80% of Iowa Biker Deaths Were Not Wearing Helmets in 2022- US Trends
I have family members that love to get out on the highway with their chopper, hog, Harley, or any other nickname your motorcycle may have. My In-Laws just took a road trip on their bike to South Dakota; and of course, the Sturgis Motocycle Rally finishes up on August 13th. Long trips or short trips, the freedom a bike can offer you is exciting, but sometimes that excitement occurs for the wrong reasons.
The hazards are numerous when biking. Not only do things like grass or debris on a roadway cause issues for motorcyclists, but the ever-present danger that animals bring, or even worse, other vehicles on the roadway. Heaven forbid they may even be teenaged or elderly drivers (whichever is scarier).
Motorcycles only make up 3% of all registered vehicles and just .6% of all vehicle miles traveled across the United States. However, motorcyclists accounted for 14% of all traffic fatalities, 17% of all occupant fatalities, and 3% of all occupant injuries. And the major trend in related deaths can be as simple as putting on a helmet.
Well, according to recent statistics from the Iowa Department of Transportaion (DOT) nearly 80% of Iowa motorcyclists killed in 2022 were not wearing a helmet. 78% of Iowa motorcyclists killed in 2022 were not wearing a helmet, a 3% increase from 2021, and a 10% increase from 2020. However, the number of fatalities was down from 2021 at 68 to 49 motorcyclist deaths. This year however death rates are on a rebound, at 32 in Iowa so far this year, putting the state on track to see more motorcycle fatalities than last year.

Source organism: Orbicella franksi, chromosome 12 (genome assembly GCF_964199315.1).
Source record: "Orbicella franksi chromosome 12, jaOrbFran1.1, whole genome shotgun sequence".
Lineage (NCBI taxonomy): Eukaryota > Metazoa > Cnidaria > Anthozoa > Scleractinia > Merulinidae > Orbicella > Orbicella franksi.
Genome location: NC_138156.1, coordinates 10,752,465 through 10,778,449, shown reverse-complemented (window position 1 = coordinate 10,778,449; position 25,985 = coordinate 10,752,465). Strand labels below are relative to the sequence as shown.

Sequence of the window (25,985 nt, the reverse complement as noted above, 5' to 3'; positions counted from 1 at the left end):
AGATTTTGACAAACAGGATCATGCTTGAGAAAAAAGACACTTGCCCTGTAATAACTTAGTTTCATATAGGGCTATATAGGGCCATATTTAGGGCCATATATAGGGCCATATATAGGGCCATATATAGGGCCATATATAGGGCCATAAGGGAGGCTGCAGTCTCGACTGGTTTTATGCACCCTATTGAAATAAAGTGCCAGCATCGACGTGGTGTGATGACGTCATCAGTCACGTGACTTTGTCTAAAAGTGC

What does the law say about Motorcycle Safety?
As of now Iowa and Illinois do not require a helmet when riding a motorcycle at any age. In Wisconsin, the law only states those 17 and younger need a helmet. Across the United States in 2021, when Motocycle fatalities occurred just 59% were wearing helmets. Other national trends when fatalities occurred included:
- On urban roads (67%)
- In good weather (83%)
- During the nighttime (50%)
- In crashes involving two vehicles (53%)
- 72% of the motorcycle operators involved in fatal crashes were NOT alcohol-impaired
Basically, you don't need "help" to already be in a bad situation when it comes to an accident on your motorcycle.
Fatalities among motorcycle riders and passengers increased 8% from 2020 to 2021, while the rate per 100 million vehicle miles traveled decreased by 2%. Over the last 10 years, deaths have increased 19%, while death rates have increased 29%. The number of motorcycle fatalities now stands at 5,932 (2022), with the rate at 30.05 deaths per 100 million vehicle miles.
Although the number of registered motorcycles increased 38% from 2007 to 2021, the number of vehicle miles driven has actually decreased 8% over the same period. Recently, the number of registered motorcycle miles driven decreased in 2020 and then rebounded strongly in 2021. The long-term decrease in miles traveled explains how the fatality rate per 100 million vehicle miles has increased at a faster pace than the number of deaths.
States that experienced the most motorcycle deaths in 2021:
- Florida (651)
- California (565)
- Texas (515)
- North Carolina (230)
- Ohio (223)
- Pennsylvania (222)
Illinois accounted for 174 motorcycle deaths in 2021, Wisconsin for 121, and Iowa for 68.
Increase your odds of survival by almost 50% just by wearing a helmet. Further protect yourself by following the old adage "dress for the slide, not the ride." I've had friends and family wreck bikes, and skin grafts are no joke when the road rash is too extensive. Always make sure someone knows where you are riding to and from. This is simply a precautionary measure, but it's a fairly efficient way to make sure you don't end up laying in a ditch needing help for hours on end. It's possible to have accidents in ideal conditions, so try to avoid less than acceptable conditions and times, like during rain or fog, or at dusk or dawn, and late at night.